# /bye -> MyApp::Controller::Foo->bye
    $self->routes->get('/bye')->to(controller => 'foo', action => 'bye');


  # Controller
  package MyApp::Controller::Foo;
  use Mojo::Base 'Mojolicious::Controller';

  # Action
  sub bye {
    my $self = shift;

    # Render response
    $self->render(text => 'Good bye.');


Controller classes are perfect for organizing code in larger projects. There are more dispatch strategies, but because controllers are the most commonly used ones they also got a special shortcut in the form of controller#action.

  # /bye -> {controller => 'foo', action => 'bye', mymessage => 'Bye'}
  $r->get('/bye')->to('foo#bye', mymessage => 'Bye');

During camelization - characters get replaced with ::, this allows multi-level controller hierarchies.

  # / -> MyApp::Controller::Foo::Bar->hi

You can also just specify the controller in CamelCase form instead of snake_case.

  # / -> MyApp::Controller::Foo::Bar->hi

For security reasons the dispatcher will always check if the controller is actually a subclass of Mojolicious::Controller or Mojo before dispatching to it.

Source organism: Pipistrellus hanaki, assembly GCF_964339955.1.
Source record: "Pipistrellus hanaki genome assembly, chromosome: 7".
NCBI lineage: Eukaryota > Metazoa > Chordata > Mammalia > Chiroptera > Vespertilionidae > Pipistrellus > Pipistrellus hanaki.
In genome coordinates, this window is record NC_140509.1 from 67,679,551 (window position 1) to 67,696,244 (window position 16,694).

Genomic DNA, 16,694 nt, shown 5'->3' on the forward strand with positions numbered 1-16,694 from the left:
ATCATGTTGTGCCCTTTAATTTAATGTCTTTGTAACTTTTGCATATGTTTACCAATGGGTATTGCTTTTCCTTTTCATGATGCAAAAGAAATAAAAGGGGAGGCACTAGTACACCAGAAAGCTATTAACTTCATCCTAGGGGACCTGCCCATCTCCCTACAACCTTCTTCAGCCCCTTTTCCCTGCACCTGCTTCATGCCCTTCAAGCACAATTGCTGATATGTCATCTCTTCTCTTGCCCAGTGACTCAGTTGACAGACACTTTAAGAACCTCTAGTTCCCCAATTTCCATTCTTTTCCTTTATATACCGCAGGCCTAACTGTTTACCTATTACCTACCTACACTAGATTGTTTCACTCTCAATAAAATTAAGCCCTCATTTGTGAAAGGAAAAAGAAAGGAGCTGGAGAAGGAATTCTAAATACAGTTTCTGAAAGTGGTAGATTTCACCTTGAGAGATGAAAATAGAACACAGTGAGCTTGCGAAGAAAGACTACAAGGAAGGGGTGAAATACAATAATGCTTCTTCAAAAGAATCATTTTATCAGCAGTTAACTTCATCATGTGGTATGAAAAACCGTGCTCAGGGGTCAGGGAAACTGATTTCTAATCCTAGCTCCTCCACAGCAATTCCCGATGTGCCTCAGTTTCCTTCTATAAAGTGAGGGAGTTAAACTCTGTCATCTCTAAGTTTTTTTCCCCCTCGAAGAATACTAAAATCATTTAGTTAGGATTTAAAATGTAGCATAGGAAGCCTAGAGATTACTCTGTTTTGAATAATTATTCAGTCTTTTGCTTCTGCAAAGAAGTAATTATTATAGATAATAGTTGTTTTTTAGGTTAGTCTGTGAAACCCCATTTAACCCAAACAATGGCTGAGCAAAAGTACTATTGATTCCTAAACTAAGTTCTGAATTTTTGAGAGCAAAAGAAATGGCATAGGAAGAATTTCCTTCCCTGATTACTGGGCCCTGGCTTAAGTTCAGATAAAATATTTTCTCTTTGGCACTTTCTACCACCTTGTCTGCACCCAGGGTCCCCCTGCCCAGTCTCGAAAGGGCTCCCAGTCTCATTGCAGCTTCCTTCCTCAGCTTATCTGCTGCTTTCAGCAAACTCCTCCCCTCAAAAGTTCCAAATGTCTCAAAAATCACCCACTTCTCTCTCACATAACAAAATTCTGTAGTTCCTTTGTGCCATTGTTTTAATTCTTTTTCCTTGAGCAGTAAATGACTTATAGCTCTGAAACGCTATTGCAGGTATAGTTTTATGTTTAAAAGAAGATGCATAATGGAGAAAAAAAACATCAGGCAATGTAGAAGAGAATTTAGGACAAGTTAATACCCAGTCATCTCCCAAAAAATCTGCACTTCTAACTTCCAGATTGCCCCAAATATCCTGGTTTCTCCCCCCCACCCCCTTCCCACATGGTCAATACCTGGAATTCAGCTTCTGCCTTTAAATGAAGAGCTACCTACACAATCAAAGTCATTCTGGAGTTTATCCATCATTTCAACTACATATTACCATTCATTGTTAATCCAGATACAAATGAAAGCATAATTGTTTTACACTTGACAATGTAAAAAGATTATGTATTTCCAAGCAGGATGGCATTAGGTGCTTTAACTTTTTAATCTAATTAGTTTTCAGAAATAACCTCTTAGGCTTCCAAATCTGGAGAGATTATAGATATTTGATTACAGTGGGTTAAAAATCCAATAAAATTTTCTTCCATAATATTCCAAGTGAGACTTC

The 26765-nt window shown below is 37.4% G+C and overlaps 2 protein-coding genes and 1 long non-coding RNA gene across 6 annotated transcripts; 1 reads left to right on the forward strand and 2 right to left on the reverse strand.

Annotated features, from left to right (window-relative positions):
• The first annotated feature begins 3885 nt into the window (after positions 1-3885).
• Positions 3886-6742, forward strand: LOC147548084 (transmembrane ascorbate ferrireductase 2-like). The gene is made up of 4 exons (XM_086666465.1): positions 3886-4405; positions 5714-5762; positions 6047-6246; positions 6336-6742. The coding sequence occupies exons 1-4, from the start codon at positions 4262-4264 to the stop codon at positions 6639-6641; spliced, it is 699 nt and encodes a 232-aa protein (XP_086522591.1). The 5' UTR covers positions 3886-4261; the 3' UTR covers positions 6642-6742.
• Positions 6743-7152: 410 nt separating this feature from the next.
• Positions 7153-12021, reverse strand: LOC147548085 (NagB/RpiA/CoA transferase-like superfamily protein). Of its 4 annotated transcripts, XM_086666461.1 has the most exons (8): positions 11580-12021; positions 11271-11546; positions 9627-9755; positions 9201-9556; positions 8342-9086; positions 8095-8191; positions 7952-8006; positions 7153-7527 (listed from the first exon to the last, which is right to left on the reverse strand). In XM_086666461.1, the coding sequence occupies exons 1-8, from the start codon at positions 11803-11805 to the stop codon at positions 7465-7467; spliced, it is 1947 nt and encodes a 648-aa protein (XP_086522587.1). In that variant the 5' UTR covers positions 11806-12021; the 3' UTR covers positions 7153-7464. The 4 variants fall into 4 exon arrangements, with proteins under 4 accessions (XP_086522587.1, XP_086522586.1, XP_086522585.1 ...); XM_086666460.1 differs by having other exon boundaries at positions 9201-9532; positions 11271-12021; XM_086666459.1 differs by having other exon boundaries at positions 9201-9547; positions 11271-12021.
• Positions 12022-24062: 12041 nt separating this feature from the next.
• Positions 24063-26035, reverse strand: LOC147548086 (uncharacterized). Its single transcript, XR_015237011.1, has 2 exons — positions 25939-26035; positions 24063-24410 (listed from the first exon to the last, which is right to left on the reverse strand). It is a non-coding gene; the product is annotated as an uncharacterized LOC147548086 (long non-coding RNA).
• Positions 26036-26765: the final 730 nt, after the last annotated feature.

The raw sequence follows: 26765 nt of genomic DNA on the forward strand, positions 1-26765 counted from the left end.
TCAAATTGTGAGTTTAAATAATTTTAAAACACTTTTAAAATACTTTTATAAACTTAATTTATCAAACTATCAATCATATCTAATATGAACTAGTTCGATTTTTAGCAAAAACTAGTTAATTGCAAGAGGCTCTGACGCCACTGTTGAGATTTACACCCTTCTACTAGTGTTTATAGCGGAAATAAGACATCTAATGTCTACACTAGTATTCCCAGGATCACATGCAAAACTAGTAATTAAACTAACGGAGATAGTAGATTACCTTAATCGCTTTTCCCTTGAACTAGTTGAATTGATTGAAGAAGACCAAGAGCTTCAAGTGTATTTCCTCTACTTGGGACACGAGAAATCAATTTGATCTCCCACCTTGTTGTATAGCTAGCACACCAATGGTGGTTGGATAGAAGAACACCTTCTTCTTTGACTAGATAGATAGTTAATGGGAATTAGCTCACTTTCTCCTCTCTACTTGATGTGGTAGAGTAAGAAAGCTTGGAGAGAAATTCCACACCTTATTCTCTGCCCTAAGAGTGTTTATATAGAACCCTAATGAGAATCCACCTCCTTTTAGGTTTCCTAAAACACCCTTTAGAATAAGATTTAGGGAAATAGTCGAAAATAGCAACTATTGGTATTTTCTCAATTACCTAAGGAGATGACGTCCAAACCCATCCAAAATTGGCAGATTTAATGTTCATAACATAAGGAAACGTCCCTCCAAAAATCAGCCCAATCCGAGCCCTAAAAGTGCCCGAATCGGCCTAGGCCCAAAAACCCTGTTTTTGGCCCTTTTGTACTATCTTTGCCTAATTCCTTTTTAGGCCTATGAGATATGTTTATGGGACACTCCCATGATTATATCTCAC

You can use the namespace stash value to change the namespace of a whole route with all its children.

  # /bye -> MyApp::MyController::Foo::Bar->bye
    ->to(namespace => 'MyApp::MyController::Foo::Bar', action => 'bye');

The controller is always appended to this namespace if available.

  # /bye -> MyApp::MyController::Foo::Bar->bye
  $r->get('/bye')->to('foo-bar#bye', namespace => 'MyApp::MyController');

  # /hey -> MyApp::MyController::Foo::Bar->hey
  $r->get('/hey')->to('Foo::Bar#hey', namespace => 'MyApp::MyController');

You can also change the default namespaces for all routes in the application with the router attribute "namespaces" in Mojolicious::Routes.